DA: So you had interesting political discussions with your socialist hiking companion, but political concerns did not really play a part in your novels' presentation of the problems of too little money. In actual life, too, I believe, you deliberately avoided the world of politics, did you not?

THR: Yes. The two old parties at various times tried to get me to run as a candidate or to enlist my support for their candidates, but I invariably refused. Even when the support was asked for a very good friend of mine who was running, still I refused.

DA: I have one more question about the presentation of money in your works. As the opposite side of the "rags to riches" coin, you sometimes show old, established families gradually sliding downhill into impoverished gentility as the owners of new wealth and importance are rising. Was there any intention here to capture a sense of the historical cycle, to suggest that the vitality of Canadian society is in part dependent upon this mobility, this particular kind of redistribution of wealth?

THR: It's the old story of shirtsleeves to shirtsleeves, I suppose. In the case of the Larrabys in the Oldport stories, I set forth how the new generation was coming along. This is especially clear in the story where the new Collector of Customs comes in and more or less tells the Colonel that there's going to be no more smuggling-or else. And then in the affair about the Colonel's daughter, I brought in about the new generation that was arising and the Colonel's feeling that the world was about to end when types like this were getting on. This was when he was in what his daughter called his graveyard mood.

Yes, I did try to bring a sense of that in, and of course you see it going on every day.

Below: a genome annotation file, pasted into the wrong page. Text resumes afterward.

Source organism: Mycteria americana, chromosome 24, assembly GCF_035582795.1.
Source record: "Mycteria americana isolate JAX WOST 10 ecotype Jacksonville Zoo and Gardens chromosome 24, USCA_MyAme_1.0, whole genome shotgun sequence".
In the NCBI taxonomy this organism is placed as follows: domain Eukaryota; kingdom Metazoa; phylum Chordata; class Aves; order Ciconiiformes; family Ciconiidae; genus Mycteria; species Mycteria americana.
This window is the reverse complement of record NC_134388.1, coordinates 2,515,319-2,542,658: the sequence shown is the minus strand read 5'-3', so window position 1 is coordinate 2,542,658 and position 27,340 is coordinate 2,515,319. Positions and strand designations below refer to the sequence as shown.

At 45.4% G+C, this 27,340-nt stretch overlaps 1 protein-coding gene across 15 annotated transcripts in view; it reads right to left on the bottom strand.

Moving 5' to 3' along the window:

DA: We have just been speaking about historical cycles, so perhaps this is a good point to move to a discussion of how Canadian history and your sense of that history influenced your work.

Canadians have not traditionally seen their history in terms of derringdo, and it hasn't been the custom to build national shrines in the form of popular songs and stories around figures from our past.

THR: No, it hasn't; unfortunately it hasn't.

DA: Perhaps this is a symptom of what some people see as a national diffidence, our unwillingness to believe that we could do anything of interest on the world stage. Given that this selfeffacing quality is a strong thread in our history, did you have to deal with it in your work? Did you have trouble making figures from our past interesting?

THR: No. I never suffered from any idea that we were a mediocre people. I thought we were a superior people. I wrote mostly about Nova Scotia because that was my territory and these were my people, but it always seemed to me that the more I studied them, the more important they seemed. And they could compare with the people of any literature anywhere. I strove to set that forth: this is what happened and it was important and these people are important.